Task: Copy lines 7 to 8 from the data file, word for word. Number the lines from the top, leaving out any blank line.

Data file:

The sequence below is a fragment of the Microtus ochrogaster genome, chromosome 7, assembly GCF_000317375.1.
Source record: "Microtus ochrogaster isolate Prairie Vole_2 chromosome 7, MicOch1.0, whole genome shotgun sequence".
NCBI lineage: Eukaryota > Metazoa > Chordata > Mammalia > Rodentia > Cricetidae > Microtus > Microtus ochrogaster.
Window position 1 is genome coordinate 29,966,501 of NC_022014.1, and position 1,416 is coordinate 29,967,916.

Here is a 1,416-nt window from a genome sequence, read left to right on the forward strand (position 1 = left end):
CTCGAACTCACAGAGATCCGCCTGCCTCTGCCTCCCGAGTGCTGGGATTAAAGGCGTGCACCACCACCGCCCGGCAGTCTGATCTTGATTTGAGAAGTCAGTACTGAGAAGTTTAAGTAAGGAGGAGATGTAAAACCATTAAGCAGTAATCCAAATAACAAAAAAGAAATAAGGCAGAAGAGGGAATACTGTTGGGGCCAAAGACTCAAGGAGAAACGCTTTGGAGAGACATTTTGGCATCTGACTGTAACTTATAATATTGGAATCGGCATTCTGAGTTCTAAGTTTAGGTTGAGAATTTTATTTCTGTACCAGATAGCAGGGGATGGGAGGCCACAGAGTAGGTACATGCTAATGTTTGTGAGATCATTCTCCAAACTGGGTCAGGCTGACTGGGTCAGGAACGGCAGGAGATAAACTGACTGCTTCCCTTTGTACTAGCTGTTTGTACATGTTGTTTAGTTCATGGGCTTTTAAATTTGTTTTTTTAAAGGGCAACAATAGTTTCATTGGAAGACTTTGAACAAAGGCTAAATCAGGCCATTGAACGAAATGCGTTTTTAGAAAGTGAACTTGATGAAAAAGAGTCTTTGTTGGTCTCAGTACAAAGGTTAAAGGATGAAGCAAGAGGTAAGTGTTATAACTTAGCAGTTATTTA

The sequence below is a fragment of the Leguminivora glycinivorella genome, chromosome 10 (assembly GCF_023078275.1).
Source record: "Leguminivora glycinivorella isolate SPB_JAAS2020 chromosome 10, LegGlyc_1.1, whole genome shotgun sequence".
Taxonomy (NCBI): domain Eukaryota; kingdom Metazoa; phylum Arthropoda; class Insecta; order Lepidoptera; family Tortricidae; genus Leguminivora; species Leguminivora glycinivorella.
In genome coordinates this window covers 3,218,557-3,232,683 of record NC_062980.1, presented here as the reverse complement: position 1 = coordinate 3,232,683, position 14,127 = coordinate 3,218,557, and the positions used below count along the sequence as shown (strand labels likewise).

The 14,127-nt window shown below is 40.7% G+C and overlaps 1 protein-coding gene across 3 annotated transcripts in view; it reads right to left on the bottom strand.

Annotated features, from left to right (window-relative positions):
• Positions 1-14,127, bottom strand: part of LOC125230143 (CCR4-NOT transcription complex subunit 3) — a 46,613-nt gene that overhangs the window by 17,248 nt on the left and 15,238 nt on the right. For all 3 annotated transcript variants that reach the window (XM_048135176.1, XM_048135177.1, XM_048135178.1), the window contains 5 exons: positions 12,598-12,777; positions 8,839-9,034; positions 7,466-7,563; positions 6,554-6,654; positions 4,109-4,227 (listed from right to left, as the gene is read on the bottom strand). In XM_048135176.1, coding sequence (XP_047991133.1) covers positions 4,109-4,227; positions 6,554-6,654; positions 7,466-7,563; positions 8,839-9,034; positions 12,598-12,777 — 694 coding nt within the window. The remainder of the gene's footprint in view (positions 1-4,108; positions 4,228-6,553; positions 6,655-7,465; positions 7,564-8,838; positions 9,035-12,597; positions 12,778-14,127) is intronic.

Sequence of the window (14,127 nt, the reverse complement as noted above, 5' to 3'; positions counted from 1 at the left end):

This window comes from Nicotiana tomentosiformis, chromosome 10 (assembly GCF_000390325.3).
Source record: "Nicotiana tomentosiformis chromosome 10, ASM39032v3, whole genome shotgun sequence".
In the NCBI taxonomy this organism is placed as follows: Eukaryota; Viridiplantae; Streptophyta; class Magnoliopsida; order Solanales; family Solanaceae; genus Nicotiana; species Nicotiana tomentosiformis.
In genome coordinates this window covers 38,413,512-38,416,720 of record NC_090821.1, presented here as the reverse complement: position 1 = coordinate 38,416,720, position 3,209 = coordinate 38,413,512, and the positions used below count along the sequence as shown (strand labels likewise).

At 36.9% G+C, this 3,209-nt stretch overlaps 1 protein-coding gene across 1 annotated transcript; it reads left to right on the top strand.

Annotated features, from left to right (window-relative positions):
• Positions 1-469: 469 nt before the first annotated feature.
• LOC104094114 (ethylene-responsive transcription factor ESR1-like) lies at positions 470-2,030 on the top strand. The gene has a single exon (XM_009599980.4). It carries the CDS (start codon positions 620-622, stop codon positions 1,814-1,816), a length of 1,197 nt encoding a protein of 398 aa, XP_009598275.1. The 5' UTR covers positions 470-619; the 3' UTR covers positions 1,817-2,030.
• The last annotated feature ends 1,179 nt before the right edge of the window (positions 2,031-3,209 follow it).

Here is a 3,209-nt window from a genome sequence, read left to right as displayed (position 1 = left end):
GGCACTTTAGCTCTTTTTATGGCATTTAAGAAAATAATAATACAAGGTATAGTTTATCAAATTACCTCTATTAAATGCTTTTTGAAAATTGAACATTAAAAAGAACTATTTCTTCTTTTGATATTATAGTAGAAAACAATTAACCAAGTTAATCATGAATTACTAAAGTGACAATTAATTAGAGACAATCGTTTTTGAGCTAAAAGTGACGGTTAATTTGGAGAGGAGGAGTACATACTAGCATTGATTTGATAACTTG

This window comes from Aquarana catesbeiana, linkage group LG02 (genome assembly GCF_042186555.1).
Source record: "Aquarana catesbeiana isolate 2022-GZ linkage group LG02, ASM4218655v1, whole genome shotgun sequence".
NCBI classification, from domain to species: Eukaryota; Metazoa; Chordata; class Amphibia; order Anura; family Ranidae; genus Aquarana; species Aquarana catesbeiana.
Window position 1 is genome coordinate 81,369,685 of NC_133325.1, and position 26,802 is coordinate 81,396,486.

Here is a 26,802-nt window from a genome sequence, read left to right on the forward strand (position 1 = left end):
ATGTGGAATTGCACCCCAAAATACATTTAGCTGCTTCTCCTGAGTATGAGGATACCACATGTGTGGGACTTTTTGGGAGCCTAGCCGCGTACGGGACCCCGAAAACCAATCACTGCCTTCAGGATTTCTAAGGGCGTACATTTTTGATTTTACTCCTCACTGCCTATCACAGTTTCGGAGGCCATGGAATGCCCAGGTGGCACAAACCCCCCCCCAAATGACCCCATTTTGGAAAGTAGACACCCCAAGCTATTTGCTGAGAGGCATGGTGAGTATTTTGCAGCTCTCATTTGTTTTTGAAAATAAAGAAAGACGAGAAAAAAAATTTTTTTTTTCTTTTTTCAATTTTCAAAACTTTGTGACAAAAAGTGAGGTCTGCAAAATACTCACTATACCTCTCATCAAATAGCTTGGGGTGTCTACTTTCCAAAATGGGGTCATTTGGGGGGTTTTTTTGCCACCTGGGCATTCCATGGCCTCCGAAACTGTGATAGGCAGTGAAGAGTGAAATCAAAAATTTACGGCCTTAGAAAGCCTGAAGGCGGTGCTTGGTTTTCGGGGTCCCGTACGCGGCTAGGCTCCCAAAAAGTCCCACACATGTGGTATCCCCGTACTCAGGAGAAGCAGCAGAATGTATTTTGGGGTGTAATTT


The sequence below is a fragment of the Leguminivora glycinivorella genome, chromosome 10 (assembly GCF_023078275.1).
Source record: "Leguminivora glycinivorella isolate SPB_JAAS2020 chromosome 10, LegGlyc_1.1, whole genome shotgun sequence".